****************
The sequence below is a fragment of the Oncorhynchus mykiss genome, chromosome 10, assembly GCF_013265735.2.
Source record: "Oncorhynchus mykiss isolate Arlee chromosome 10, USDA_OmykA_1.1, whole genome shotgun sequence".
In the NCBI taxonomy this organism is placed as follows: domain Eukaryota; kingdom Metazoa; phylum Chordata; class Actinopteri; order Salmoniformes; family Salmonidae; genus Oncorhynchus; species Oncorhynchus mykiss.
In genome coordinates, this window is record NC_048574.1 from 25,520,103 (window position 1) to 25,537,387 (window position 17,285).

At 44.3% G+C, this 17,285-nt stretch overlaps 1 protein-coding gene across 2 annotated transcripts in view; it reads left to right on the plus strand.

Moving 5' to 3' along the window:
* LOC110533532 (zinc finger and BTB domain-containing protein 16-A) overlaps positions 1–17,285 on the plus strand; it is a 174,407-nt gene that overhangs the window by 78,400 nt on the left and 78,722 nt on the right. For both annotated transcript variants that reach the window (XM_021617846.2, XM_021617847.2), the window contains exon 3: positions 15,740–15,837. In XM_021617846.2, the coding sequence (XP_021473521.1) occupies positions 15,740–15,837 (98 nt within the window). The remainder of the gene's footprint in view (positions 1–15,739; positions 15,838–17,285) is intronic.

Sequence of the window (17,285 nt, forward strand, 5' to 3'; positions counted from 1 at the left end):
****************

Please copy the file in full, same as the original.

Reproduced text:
The sequence below is a fragment of the Oncorhynchus mykiss genome, chromosome 10, assembly GCF_013265735.2.
Source record: "Oncorhynchus mykiss isolate Arlee chromosome 10, USDA_OmykA_1.1, whole genome shotgun sequence".
In the NCBI taxonomy this organism is placed as follows: domain Eukaryota; kingdom Metazoa; phylum Chordata; class Actinopteri; order Salmoniformes; family Salmonidae; genus Oncorhynchus; species Oncorhynchus mykiss.
In genome coordinates, this window is record NC_048574.1 from 25,520,103 (window position 1) to 25,537,387 (window position 17,285).

At 44.3% G+C, this 17,285-nt stretch overlaps 1 protein-coding gene across 2 annotated transcripts in view; it reads left to right on the plus strand.

Moving 5' to 3' along the window:
* LOC110533532 (zinc finger and BTB domain-containing protein 16-A) overlaps positions 1–17,285 on the plus strand; it is a 174,407-nt gene that overhangs the window by 78,400 nt on the left and 78,722 nt on the right. For both annotated transcript variants that reach the window (XM_021617846.2, XM_021617847.2), the window contains exon 3: positions 15,740–15,837. In XM_021617846.2, the coding sequence (XP_021473521.1) occupies positions 15,740–15,837 (98 nt within the window). The remainder of the gene's footprint in view (positions 1–15,739; positions 15,838–17,285) is intronic.

Sequence of the window (17,285 nt, forward strand, 5' to 3'; positions counted from 1 at the left end):